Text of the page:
April 15, 1994

My Solution Box: Qualities Every Leader Needs to Discover And Develop

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In my leadership coaching practice I often offer a “CEO tour” in which I guide clients on a short pilgrimage of prearranged meetings to glean the insights of a select group of top-floor corporate leaders. With one young rising executive, for instance, I arranged a three-day tour with five CEOs in the Midwest, and the many issues we discussed included the area of hiring, motivating, and retaining top-level employees.
One question we posed to each CEO was, “What traits are you looking for when you’re hiring senior leaders?” An interesting picture emerged from our various conversations. They weren’t necessarily looking for that natural-born genius whose awe-inspiring talent eclipsed all the rest. Yes, they wanted talent, but just as important was a broad collective of leadership qualities.
The conclusion was that leaders often must work on rounding out their born-with-it gifting by developing new capacities that come through intentional, focused discipline learning.
In other words, we all have competencies to be discovered as well as competencies to be developed.
Over the last few years I have compiled a list of capabilities required to lead at the top, in the middle, or on your way up from the bottom of any healthy organization. The more I have pondered these qualities, the more I’ve realized they are opposite sides of the same coin.
Harvey Two Face, one of Batman’s many adversaries, would insist on flipping his coin, picking the option the coin gave to him, and turning a blind eye to the other. We have come to learn that in the movie there was only one coin and it had the same thing on both sides. But the qualities required of modern leaders in the modern world require more than the one answer. A more diverse solution box is required.
I have identified seven sets of qualities. The pairings hinge on the beauty and power of the AND, not the OR. I think of them as the paradoxical parallels of modern leadership. But for our purposes here, let’s call them “The Seven Collective Qualities of a Leader.”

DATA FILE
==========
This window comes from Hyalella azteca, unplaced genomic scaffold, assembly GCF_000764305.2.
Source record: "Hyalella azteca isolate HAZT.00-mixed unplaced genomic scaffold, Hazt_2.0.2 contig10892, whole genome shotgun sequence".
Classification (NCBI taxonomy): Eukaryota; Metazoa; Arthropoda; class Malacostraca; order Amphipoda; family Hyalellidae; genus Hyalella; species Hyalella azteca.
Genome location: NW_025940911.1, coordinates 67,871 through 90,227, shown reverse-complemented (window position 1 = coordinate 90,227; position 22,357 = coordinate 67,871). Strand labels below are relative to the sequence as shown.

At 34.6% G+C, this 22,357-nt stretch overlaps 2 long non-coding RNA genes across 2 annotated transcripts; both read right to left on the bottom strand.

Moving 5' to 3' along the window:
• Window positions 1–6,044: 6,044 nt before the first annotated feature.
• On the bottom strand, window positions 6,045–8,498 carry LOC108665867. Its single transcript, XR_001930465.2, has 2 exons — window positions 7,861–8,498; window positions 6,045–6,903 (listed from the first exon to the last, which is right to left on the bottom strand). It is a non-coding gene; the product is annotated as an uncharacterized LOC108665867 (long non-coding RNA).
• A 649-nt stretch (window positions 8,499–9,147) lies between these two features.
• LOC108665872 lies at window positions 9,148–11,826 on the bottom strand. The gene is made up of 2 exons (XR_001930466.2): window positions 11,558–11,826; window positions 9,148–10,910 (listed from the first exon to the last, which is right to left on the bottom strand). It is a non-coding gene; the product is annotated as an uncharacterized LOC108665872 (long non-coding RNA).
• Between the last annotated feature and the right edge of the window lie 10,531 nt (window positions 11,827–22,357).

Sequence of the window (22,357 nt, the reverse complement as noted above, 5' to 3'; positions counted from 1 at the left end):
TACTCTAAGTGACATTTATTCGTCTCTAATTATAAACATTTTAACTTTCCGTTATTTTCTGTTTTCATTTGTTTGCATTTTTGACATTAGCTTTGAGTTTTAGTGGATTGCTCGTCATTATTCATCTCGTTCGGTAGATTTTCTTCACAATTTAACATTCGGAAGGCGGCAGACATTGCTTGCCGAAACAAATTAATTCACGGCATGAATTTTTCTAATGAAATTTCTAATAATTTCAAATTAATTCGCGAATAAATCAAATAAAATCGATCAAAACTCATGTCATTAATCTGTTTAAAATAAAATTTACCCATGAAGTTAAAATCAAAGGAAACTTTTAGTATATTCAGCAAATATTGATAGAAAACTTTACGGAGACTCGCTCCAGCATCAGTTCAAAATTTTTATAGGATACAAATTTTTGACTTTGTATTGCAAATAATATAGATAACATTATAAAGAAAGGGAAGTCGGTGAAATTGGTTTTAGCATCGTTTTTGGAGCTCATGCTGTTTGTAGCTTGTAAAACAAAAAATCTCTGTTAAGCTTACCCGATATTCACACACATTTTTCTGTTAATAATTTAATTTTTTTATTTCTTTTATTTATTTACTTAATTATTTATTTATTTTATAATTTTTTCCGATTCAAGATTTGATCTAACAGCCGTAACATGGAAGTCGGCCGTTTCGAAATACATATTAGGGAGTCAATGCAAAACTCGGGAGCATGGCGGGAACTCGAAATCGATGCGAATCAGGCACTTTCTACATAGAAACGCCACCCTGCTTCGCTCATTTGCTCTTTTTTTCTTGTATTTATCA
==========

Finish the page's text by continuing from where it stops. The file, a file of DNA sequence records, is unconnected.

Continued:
No one is born equally capable on both sides. We are hardwired toward one side in each set, and that’s OK. The market, however, requires that we develop at least conscious competence in all of these areas of effective leadership, even if it doesn’t come naturally. We can staff to our weaknesses, but, at the same time, it’s imperative that we make every effort to round out our own leadership skills. We cannot be content as an executive specialist.
Read through the “The Seven Collective Qualities of a Leader” and tag the side of the tandem in which you are strongest. You also might arrange them in order of what comes naturally versus what is outside your innate wiring. Then mark the quality sets that seem to be especially critical to your current work assignment. Later, we’ll examine each in greater depth.

1. Being Results Driven AND People Focused
2. Doing Friday’s Payroll AND Inventing the Future
3. Having Heart AND Using Your Head
4. Thinking Corporately AND Working Functionally
5. Leading Others AND Managing Yourself
6. Feeling Confident AND Being Humble
7. Embracing Team AND Performing Alone

These quality sets require a learning process. Most of us fall somewhere within the bounds of a matrix commonly known as the Four Stages of Competence. This matrix, built on ideas that date back as far as Socrates and Confucius, helps us better grasp the concept of multidimensional talent.